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Get Set Go

Selling Out & Going Home

(TSR Records; US: 23 Jan 2007; UK: 23 Jan 2007)

This album comes to reviewers with a funny and self-deprecating press release from Get Set Go’s main man Mike TV. In it, TV recounts the early days of Get Set Go, how their little indie label got shafted by the big conglomerates, and his slide into a drug-caused stroke, addiction, and hopelessness. He then marvels at how his band got a second chance when their music ended up on both Grey’s Anatomy soundtracks: “So I contacted the record label, and they said, ‘Yeah, you sick, twisted, drug-perverted junkie, we’d be interested in putting out your oozing, black, runny, catharsis of a record.’” (Well, at least something good has come out of Grey’s Anatomy.) He’s clean now, the band is back, and Mike TV writes a hell of a press release.


And he describes his third album pretty perfectly. Not that this sounds especially oozing or runny; musically, it’s all kind of upbeat nu-power-pop with overlays of garage rock and punk rock and, thanks to Mike Summer’s viola, a touch of country-ass rock as well. (I’m trying not to say “emo” here but, y’know what, it probably applies in a very general way.) The surfaces are mostly sunny, the hooks are plentiful and memorable, and drummer Dave Palamaro is hot shit back there.


This is a great driving album, even here in the Wisconsin snow. “Tighten the Verses” sounds a bit like reggae, a bit like Blink-182, a bit like Queen, and has some cool Beach Boys backing vox. “Sweet Little Kisses” sounds like an unholy cross between the B-52s and the Knack. And “Get What’s Coming to You” is straight-up cowpunk, aggressive and sloppy and thoroughly fun for its entire two minutes and 13 seconds. So don’t expect any black metal sludgecore or agonized howling—Get Set Go is made to make people pogo up and down, even if they are driving through three inches of snow to pick up the kids from Sunday school. (Ahem.)


If there is any real sickness here—and there is—it can be found in Mike TV’s lyrics, which are pretty bleak for a guy whose band is best known for soundtracking the weepy love-starved doctors of Seattle General. Dude is twisted up inside and doesn’t mind sharing the sickness. On “Everybody Get Movin’”, you think you’re getting a typical California story about being stuck in traffic: “Some guy is picking his nose in the car next to mine/ But I think that’s all right because I am picking mine.” But this little new wave song turns evil in a heartbeat: “Looks like there’s an accident/ I’m hoping everybody’s dead/ You heard what I said/ I hope those bastards died a horrible death.”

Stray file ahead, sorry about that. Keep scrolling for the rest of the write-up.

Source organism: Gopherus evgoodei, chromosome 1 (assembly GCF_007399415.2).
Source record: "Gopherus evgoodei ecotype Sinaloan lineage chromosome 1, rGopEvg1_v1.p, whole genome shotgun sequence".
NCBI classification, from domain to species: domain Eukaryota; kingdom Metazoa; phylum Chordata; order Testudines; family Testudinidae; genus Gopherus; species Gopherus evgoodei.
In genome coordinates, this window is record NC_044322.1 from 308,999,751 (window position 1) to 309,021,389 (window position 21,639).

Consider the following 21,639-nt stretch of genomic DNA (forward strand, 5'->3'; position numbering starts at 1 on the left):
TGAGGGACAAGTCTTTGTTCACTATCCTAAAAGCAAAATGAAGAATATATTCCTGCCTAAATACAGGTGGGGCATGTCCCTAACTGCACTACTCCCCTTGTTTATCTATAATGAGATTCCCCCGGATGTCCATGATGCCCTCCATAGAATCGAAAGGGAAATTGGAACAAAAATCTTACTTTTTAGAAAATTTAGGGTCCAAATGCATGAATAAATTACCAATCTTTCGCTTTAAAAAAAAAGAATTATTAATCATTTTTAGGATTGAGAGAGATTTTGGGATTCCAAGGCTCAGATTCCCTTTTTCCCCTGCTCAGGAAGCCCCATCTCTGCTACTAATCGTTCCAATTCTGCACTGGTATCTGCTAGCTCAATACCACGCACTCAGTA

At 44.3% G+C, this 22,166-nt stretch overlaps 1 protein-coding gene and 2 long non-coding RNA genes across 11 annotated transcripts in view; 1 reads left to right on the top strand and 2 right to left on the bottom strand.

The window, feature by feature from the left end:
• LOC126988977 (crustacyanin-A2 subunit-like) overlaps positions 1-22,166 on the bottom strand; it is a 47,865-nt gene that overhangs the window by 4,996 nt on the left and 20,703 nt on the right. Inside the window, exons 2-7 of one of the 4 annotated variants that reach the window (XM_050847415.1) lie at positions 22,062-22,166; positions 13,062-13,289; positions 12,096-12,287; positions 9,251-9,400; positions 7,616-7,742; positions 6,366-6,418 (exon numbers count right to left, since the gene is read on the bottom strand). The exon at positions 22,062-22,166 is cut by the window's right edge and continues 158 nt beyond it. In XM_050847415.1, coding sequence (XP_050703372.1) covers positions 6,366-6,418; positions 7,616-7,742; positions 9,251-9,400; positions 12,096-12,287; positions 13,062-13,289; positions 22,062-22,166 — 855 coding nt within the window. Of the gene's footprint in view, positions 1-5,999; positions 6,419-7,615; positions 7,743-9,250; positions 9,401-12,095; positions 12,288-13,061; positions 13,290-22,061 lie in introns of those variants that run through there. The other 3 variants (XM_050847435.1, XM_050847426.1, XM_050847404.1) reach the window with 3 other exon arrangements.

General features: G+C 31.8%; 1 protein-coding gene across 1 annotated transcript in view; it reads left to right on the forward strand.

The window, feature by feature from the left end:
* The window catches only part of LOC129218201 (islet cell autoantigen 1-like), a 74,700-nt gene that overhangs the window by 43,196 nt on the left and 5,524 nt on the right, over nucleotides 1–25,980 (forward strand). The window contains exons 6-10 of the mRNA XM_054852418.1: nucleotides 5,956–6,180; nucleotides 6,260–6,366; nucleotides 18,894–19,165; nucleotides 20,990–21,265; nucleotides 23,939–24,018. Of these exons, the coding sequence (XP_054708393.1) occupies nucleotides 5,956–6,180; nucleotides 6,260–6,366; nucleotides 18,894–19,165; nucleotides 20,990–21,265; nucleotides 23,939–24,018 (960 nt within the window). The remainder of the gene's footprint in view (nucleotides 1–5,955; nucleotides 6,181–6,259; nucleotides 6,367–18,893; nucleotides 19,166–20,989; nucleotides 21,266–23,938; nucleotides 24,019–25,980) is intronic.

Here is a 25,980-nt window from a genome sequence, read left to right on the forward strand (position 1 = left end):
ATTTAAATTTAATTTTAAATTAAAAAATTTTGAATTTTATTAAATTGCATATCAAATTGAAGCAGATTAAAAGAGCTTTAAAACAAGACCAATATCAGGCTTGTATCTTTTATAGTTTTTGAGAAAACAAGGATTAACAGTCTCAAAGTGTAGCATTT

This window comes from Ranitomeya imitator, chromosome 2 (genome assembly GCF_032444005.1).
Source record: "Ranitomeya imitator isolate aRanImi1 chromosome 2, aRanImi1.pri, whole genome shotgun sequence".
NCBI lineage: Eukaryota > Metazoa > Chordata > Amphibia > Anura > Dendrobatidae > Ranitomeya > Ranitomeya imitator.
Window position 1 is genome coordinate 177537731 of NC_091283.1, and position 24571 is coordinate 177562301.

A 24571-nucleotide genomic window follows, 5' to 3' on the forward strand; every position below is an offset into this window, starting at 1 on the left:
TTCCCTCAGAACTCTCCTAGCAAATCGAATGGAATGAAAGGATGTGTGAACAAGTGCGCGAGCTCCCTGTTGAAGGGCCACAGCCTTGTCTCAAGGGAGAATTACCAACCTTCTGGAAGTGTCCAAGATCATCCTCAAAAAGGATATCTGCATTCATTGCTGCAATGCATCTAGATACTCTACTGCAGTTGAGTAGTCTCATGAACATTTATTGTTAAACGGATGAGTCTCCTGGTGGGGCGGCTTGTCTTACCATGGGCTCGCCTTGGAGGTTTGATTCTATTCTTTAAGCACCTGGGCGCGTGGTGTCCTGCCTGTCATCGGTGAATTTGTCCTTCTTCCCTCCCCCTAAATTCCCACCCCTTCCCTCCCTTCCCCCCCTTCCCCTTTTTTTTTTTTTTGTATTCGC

The stop-start opener “It’s Alright” sums everything up: he knows he’ll never be a huge successful musician, but he thinks that love will set him free, but he knows it really won’t: “Fuck growing old/ Fuck feeling like a failure/ Fuck the songs I wrote/ I’m going home so I can be with you.” Then, of course, he erupts into “I’m tired of suckin’ on your dick, motherfucker/ For buck, but I tell you that it’s all right.” Yipes! Therapy is indicated.


Everything here is tied into anger and frustration, but at least Mike TV has a sense of humor about his anger. In “I’m a Goner”, he falls hopelessly in love with a woman who likes his music—but lines like “Catastrophe waits for me in the form of a girl” and the closing chant of “Oh woe” lets you know that he’s in on the joke. In “The Law of Diminishing Returns”, our screwup protagonist is all jacked up over money and sex: “I scrounge some quarters just to buy some food/ I don’t have the money to be into you.”


As for the creepy sexual politics of “Fuck You (I Want To)” and “It Must Be Love” (with its great opening lines “I want to die every time I see you talk to some good-looking guy/ I want to puke every time I see some guy looking at you”)—well, this unpleasantness is more than offset by the big fat popcraft that went into the hooks that make me still like Mike TV, despite the fact that he sounds like a hot mess.


This is a very great pop record by a very sick man. I will play it daily for years.

Rating:

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